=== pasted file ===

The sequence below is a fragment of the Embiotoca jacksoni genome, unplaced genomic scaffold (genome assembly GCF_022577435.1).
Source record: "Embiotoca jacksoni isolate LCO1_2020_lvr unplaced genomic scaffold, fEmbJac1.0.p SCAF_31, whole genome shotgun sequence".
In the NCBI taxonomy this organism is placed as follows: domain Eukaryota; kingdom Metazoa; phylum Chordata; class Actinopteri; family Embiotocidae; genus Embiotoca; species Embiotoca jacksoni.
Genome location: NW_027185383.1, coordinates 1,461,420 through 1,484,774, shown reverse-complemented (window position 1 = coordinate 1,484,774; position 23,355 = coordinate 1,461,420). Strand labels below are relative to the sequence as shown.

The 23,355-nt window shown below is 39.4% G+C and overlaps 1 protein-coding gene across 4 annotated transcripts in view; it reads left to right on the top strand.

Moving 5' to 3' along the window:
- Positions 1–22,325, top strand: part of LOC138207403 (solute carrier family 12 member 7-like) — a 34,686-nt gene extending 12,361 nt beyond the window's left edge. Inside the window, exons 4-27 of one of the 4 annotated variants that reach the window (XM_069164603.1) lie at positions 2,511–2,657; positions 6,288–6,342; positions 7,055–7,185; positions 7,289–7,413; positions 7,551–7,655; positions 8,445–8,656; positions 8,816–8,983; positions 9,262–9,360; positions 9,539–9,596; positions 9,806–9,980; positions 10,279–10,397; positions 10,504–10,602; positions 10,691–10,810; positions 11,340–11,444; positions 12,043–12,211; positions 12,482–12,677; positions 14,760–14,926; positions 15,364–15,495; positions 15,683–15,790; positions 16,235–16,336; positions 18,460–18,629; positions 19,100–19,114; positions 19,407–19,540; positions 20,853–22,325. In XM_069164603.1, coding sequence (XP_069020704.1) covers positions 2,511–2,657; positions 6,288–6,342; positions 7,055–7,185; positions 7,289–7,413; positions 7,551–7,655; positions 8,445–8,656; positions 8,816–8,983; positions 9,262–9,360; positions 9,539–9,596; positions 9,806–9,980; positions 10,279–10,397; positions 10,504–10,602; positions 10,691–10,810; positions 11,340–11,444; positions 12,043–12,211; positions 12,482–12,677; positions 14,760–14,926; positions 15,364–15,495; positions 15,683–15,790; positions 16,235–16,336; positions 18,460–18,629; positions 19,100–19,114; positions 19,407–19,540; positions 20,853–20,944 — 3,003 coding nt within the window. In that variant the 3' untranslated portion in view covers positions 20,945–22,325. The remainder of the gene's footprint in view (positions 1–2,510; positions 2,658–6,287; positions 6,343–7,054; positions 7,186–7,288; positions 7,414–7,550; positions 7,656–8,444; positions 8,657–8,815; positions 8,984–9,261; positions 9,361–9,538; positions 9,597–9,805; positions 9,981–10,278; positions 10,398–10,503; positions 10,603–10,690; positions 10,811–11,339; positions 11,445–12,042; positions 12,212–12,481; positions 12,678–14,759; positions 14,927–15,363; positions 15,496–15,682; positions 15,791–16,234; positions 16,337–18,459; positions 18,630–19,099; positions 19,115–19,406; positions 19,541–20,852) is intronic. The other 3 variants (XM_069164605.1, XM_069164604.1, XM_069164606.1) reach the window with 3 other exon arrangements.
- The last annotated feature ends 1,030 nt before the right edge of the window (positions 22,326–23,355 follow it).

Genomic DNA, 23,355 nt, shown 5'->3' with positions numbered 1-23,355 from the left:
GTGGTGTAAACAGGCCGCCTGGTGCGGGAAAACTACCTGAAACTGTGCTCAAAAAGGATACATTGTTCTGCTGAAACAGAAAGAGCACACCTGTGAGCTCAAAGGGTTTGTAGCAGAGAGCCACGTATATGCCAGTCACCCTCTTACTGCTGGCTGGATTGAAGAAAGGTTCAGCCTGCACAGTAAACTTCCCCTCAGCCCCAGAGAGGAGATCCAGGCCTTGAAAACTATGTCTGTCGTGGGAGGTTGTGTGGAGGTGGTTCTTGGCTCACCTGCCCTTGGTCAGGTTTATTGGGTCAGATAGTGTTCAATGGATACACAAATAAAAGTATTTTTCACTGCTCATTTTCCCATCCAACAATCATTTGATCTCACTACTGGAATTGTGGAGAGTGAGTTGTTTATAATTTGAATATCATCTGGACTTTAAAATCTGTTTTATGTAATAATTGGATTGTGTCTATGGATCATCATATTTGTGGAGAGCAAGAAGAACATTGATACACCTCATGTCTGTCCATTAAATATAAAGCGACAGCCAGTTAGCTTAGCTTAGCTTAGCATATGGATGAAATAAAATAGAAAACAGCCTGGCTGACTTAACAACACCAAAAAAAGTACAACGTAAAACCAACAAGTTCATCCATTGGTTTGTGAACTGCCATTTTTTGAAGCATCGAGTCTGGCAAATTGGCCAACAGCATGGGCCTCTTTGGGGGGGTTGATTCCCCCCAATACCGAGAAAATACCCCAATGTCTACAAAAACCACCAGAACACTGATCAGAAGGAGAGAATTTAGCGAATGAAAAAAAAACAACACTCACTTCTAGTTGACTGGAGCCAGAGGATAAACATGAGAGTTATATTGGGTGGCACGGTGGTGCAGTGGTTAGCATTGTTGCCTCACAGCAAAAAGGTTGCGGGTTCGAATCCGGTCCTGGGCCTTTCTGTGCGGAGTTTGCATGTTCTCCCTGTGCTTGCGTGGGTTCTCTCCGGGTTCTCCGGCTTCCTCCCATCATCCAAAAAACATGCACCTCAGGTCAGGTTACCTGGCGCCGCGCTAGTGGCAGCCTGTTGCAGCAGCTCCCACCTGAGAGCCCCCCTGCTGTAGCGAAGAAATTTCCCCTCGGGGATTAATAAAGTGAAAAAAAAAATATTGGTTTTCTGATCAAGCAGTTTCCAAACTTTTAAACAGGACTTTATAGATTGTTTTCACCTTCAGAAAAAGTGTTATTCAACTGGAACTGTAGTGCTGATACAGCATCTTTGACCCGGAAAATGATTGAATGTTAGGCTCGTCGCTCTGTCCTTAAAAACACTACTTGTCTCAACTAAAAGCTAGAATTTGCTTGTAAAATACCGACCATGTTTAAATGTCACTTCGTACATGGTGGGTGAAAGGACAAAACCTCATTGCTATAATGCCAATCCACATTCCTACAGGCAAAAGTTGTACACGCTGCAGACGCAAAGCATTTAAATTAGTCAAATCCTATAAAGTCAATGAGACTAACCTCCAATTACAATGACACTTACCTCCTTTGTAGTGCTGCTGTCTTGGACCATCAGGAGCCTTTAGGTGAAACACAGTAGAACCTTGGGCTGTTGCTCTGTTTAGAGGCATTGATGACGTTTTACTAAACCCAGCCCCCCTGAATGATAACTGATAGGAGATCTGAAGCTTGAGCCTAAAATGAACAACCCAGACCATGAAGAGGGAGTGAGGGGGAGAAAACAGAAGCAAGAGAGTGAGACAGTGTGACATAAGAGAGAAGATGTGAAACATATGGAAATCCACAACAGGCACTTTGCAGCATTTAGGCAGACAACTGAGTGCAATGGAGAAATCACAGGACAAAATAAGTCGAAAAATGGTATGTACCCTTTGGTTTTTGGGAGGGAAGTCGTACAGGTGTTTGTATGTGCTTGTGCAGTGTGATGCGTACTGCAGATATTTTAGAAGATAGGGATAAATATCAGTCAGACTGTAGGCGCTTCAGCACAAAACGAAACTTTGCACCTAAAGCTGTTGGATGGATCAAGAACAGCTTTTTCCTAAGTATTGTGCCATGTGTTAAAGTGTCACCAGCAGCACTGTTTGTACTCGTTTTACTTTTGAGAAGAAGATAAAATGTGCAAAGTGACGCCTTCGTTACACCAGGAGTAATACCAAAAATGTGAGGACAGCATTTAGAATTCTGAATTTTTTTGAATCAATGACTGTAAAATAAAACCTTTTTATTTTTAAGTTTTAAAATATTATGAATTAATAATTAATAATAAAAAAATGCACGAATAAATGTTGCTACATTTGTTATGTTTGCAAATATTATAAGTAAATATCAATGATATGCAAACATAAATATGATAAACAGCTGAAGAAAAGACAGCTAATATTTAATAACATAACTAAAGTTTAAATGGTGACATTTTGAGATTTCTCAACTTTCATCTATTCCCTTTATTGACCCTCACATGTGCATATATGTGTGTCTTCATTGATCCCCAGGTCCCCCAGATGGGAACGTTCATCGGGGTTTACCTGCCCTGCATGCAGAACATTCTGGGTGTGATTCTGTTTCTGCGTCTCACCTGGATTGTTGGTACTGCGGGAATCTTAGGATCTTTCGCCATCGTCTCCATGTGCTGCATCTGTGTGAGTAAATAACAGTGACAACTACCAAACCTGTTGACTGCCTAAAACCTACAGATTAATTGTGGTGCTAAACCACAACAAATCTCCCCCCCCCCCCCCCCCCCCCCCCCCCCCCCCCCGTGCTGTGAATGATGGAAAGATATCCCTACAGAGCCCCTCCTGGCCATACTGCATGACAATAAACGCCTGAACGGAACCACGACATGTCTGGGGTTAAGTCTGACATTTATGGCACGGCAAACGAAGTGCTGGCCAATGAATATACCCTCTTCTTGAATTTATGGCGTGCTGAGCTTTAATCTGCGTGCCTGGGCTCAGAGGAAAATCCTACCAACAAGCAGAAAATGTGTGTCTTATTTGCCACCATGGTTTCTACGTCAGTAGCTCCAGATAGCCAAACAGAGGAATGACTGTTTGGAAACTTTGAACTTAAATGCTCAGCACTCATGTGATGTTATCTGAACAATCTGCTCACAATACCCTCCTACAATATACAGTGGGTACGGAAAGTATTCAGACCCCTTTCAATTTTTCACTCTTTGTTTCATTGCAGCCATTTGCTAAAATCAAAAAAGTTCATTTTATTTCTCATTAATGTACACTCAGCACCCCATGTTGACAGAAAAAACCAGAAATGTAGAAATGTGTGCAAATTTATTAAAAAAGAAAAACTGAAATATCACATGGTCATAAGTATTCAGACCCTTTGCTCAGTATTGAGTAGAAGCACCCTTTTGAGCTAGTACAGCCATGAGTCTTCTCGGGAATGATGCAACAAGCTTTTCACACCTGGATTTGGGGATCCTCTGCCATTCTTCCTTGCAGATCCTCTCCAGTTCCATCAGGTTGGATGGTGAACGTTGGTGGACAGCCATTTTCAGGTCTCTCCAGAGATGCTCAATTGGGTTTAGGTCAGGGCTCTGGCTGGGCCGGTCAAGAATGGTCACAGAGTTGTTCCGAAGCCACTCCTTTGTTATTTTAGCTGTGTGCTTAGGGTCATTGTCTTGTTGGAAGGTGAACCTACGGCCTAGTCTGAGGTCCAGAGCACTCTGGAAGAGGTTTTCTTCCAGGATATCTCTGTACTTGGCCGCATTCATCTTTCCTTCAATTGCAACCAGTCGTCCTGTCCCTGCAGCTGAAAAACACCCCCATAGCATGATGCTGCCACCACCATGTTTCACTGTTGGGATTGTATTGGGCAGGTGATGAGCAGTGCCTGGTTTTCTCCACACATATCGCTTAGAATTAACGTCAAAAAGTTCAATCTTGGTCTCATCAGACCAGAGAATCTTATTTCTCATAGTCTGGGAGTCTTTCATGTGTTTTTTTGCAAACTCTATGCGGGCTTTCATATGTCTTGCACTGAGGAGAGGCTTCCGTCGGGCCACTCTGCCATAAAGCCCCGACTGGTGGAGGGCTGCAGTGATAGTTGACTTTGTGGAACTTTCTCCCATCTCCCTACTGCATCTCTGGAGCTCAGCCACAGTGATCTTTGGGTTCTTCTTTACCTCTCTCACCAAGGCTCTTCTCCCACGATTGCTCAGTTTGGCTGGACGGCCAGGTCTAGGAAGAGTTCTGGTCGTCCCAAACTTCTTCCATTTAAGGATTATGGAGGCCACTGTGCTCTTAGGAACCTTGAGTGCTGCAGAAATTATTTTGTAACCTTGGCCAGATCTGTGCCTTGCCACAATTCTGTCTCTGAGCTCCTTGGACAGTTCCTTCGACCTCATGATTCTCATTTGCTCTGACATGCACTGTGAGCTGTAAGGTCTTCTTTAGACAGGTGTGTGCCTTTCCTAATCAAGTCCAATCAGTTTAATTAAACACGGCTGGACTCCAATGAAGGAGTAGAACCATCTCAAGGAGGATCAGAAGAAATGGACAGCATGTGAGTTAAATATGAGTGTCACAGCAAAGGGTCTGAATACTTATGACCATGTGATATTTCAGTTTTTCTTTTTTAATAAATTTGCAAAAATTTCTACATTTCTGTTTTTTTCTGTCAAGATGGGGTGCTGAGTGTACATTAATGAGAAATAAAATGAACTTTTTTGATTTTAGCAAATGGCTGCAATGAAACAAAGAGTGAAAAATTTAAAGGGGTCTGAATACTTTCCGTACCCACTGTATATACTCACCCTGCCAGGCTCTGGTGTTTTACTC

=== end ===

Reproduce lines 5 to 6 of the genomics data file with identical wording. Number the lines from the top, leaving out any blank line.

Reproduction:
The 23,355-nt window shown below is 39.4% G+C and overlaps 1 protein-coding gene across 4 annotated transcripts in view; it reads left to right on the top strand.

Moving 5' to 3' along the window: